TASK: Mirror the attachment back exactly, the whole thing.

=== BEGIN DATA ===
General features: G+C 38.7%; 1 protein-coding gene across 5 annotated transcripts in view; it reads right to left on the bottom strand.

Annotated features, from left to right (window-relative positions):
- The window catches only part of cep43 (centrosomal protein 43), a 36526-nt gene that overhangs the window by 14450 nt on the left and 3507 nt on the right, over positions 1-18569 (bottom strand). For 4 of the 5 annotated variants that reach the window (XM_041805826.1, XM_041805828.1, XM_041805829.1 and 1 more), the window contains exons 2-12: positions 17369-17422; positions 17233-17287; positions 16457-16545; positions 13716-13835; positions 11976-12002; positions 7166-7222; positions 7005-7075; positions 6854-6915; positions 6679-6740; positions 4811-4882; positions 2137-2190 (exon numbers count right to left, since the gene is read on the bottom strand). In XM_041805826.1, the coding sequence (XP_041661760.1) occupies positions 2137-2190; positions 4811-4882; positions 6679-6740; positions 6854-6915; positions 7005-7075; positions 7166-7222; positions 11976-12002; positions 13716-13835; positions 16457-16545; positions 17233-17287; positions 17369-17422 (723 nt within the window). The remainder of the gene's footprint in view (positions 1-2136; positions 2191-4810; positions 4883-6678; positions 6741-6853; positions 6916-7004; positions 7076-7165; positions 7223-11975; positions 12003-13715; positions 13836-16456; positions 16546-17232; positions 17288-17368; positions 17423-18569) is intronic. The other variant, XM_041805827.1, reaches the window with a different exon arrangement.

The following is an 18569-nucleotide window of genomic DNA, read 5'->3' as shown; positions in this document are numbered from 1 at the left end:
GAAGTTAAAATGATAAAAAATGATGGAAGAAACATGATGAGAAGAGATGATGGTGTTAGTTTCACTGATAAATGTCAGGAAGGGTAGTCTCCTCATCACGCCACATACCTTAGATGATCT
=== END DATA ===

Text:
General features: G+C 38.7%; 1 protein-coding gene across 5 annotated transcripts in view; it reads right to left on the bottom strand.

Annotated features, from left to right (window-relative positions):
- The window catches only part of cep43 (centrosomal protein 43), a 36526-nt gene that overhangs the window by 14450 nt on the left and 3507 nt on the right, over positions 1-18569 (bottom strand). For 4 of the 5 annotated variants that reach the window (XM_041805826.1, XM_041805828.1, XM_041805829.1 and 1 more), the window contains exons 2-12: positions 17369-17422; positions 17233-17287; positions 16457-16545; positions 13716-13835; positions 11976-12002; positions 7166-7222; positions 7005-7075; positions 6854-6915; positions 6679-6740; positions 4811-4882; positions 2137-2190 (exon numbers count right to left, since the gene is read on the bottom strand). In XM_041805826.1, the coding sequence (XP_041661760.1) occupies positions 2137-2190; positions 4811-4882; positions 6679-6740; positions 6854-6915; positions 7005-7075; positions 7166-7222; positions 11976-12002; positions 13716-13835; positions 16457-16545; positions 17233-17287; positions 17369-17422 (723 nt within the window). The remainder of the gene's footprint in view (positions 1-2136; positions 2191-4810; positions 4883-6678; positions 6741-6853; positions 6916-7004; positions 7076-7165; positions 7223-11975; positions 12003-13715; positions 13836-16456; positions 16546-17232; positions 17288-17368; positions 17423-18569) is intronic. The other variant, XM_041805827.1, reaches the window with a different exon arrangement.

The following is an 18569-nucleotide window of genomic DNA, read 5'->3' as shown; positions in this document are numbered from 1 at the left end:
GAAGTTAAAATGATAAAAAATGATGGAAGAAACATGATGAGAAGAGATGATGGTGTTAGTTTCACTGATAAATGTCAGGAAGGGTAGTCTCCTCATCACGCCACATACCTTAGATGATCT